"El mar no pertenece a los déspotas. En su superficie los hombres podrán aplicar sus leyes injustas, reñir, destrozarse unos a otros y dejarse llevar por horrores eternos. Pero, a diez metros bajo el nivel de las aguas, cesa su reinado, se extingue su influencia y desaparece su poder. En el fondo del mar sólo existe la independencia. Ahí no reconozco voz de amo alguno. Ahí soy verdaderamente libre..."
domingo, 2 de marzo de 2014
The Diver (1911)
The Diver (1911)
Production Company: Kalem Film Company. Transfer Note: Copied at 18 frames per second from a 35mm nitrate print preserved by The Museum of Modern Art from source material provided by the New Zealand Film Archive. Running Time: 8 minutes (silent, no music).
One of the pioneering companies of the film industry, Kalem was formed in 1907 in New York City by George Kleine, Samuel Long and Frank Marion, who created their new studio’s name from the first letters of their surnames. The next year they set up shop in Jacksonville, Florida, where they could shoot “outdoor” films year round. An early educational effort, The Diver illustrates the complexities of deep-sea diving, then a vital part of marine salvage operations.
Deep-sea diving goes back as far as the early 18th century, with the development of experimental atmospheric suits. Although we don't know of the first instance of the filming of a deep-sea diver at work, this footage from 1911 is certainly one of the earliest. Shot at the mouth of Florida’s St. John’s River, it demonstrates the careful preparations necessary for a successful dive. The process starts when the diver’s lifeline — the air pump — is put in place. Then the diver begins the laborious process of suiting up with the help of his assistant. We see him pull on the outer suit, secure the 40-pound metal helmet, attach the leggings, and don seven-pound metal shoes to facilitate underwater walking. The diver is further fitted with a 90-pound lead belt to counter water’s natural buoyancy. Only then does he make his descent into the river and slip from our view. The film moves on to show other members of the party exploding an old shipwreck to help build a permanent reef. The film concludes with our diver climbing shipboard after his successful dive.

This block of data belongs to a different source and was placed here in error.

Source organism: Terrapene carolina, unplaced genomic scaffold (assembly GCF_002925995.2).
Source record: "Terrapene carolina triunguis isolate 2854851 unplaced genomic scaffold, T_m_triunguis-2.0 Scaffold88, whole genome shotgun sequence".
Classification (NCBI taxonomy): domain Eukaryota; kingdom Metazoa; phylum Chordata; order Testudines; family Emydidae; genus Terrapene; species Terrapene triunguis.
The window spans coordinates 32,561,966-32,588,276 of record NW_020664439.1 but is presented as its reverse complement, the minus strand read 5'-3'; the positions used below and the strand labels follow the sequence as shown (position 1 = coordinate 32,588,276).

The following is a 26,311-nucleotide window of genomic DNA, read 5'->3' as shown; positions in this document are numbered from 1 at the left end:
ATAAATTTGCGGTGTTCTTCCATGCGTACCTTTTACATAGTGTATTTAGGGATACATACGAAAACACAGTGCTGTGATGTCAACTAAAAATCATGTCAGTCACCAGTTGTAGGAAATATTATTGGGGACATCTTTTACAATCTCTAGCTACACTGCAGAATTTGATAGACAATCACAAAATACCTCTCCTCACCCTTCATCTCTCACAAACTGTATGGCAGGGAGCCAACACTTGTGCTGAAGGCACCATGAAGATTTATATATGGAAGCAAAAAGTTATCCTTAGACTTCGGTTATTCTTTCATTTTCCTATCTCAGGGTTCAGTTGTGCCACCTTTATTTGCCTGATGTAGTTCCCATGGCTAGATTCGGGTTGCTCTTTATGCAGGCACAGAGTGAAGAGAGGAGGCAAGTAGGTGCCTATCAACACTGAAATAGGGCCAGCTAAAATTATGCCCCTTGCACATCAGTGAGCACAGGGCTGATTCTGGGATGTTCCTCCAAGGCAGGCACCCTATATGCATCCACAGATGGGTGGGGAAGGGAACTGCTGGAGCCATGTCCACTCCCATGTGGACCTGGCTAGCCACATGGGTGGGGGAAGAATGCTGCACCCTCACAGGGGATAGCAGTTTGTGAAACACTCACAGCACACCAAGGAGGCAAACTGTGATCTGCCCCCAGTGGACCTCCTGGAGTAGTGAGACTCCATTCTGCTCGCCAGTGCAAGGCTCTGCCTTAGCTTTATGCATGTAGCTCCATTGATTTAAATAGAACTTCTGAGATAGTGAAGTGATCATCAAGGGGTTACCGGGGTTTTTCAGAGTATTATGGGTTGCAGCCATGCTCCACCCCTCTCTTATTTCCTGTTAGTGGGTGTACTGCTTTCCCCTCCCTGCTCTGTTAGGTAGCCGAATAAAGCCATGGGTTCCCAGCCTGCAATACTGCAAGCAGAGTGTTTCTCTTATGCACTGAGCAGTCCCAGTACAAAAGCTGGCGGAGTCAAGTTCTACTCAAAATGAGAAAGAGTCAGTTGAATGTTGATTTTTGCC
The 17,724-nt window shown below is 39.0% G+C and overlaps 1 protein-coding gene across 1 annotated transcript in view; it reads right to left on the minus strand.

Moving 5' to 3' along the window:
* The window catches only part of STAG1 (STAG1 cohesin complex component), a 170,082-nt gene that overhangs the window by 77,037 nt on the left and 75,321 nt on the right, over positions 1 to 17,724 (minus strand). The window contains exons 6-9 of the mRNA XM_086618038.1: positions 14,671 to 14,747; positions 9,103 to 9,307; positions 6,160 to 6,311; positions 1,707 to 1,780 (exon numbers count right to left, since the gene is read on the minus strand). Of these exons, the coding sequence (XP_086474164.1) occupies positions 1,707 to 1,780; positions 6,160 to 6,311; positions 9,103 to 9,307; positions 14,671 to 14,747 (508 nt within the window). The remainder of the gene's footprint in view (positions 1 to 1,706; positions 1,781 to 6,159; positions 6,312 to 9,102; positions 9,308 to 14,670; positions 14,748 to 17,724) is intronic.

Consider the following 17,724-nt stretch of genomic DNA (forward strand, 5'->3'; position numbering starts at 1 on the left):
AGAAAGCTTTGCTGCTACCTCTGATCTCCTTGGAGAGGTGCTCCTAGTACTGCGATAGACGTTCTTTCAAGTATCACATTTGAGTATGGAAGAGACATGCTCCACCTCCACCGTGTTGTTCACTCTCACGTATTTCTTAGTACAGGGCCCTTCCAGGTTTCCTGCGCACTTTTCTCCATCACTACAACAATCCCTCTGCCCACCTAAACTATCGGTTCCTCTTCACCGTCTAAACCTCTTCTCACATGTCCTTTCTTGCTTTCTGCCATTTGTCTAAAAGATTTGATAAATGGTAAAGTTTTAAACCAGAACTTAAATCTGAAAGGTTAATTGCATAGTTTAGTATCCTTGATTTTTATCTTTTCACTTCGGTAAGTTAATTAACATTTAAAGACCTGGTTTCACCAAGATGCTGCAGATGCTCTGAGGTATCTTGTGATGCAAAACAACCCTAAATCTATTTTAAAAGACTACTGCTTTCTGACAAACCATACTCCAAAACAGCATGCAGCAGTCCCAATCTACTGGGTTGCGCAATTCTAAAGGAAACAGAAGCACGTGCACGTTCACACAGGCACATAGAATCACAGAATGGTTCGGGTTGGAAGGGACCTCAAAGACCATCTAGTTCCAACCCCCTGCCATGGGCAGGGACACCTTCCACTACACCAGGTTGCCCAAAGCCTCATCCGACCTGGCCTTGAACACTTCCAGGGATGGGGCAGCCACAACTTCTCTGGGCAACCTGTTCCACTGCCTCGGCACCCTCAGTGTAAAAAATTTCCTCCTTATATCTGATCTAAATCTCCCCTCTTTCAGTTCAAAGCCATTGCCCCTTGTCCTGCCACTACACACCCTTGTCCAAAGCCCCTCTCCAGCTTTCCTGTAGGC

Unfortunately, we are unable to catch a glimpse of the diver in action below the river's surface. Motion pictures cameras were not yet capable of filming underwater. However, this advance was not far off. In 1914 the first successful underwater footage was showcased in the Williamson Brothers’ Thirty Leagues under the Sea. This technical achievement set off an early flurry of undersea filmmaking for such movies as Jules Verne’s 20,000 Leagues under the Sea (1916), The Submarine Eye (1917), and chapters of the Thanhouser serial The Million Dollar Mystery (1914).
Reviews of The Diver in the trades were quite complimentary. Moving Picture World called this 1911 documentary a “remarkably interesting film”, and Nickelodeon wrote that it “was bound to hold and please the attention of its audiences.” —Buckey Grimm
About the Preservation
The Diver was preserved under the direction of The Museum of Modern Art from a nitrate print uncovered in 2010 at the New Zealand Film Archive. The work was completed in 2012 by Colorlab Corp. through the support of a Save America’s Treasures Grant secured by the NFPF.
For more on the history of deep-sea diving, see Take Me Under the Sea: The Dream Merchants of the Deep by Thomas Burgess (Ocean Archives, 1994).